Sacramento and much of Northern California suffered through a sixth consecutive day of triple-digit temperatures today, and Redding and Red Bluff reached a record high for Aug. 13, topping out a 112 degrees.
That was 1 degree above the previous record of 111 degrees, set in 2002 in Redding and in 1933 in Red Bluff, said a meteorologist with the National Weather Service in Sacramento.
In Sacramento, a high of 104 degrees was reported at Executive Airport and 107 degrees downtown, falling short of the respective records of 109 and 111 degrees for the date.
Much the same is forecast for Tuesday. "It's going to be another really hot day," said Robert Baruffaldi, a National Weather Service meteorologist in Sacramento.
While the Sacramento Valley sweltered, afternoon thunderstorms and lightning sparked several small fires in the Tahoe National Forest. Forest officials reported two fires north of French Meadows Reservoir east of Foresthill, one near Old Man Mountain north of Interstate 80 at Big Bend, one east of Jackson Meadows Reservoir in the central part of the forest and one near the Cedars about five miles south of Norden. All were less than an acre and in remote locations.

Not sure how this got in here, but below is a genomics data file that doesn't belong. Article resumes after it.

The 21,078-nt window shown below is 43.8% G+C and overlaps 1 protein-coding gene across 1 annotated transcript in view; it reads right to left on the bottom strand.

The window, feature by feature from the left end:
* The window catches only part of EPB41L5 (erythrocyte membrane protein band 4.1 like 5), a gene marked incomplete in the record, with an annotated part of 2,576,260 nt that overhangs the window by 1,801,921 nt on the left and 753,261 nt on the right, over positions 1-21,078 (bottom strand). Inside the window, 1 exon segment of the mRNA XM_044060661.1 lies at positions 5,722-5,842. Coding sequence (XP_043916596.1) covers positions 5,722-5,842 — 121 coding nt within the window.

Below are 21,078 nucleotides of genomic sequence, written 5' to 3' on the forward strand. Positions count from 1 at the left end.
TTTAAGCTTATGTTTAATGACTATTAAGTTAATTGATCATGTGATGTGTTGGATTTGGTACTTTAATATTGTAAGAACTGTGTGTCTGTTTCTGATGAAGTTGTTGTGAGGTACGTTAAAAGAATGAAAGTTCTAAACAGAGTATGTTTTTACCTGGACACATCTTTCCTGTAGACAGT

Isolated thunderstorms were expected to continue this week on the east and west sides of the Sierra, with possible dry lightning strikes along with gusty winds.
The weeklong heat wave statewide led the California Independent System Operator, which runs much of the state's interconnected network of power plants and transmission lines, to call a Flex Alert for Tuesday. Consumers are urged to conserve energy, avoiding use of appliances during peak hours of late afternoon and evening, particularly between 4 and 6 p.m.
Baruffaldi said the outlook for the middle of the week remains uncertain. Some forecasters expect triple-digit highs to continue until the weekend. Others see signs that an increased Delta breeze might provide a break Wednesday or Thursday before topping 100 again on Friday.
Baruffaldi said Sacramento's record for hot weather streaks, consecutive days of 100 degrees or higher, is 11 days, set in 2006.
Editor's Note: This story has been changed from a previous version to correct the fact that Red Bluff's high temperature set a record for Aug. 13.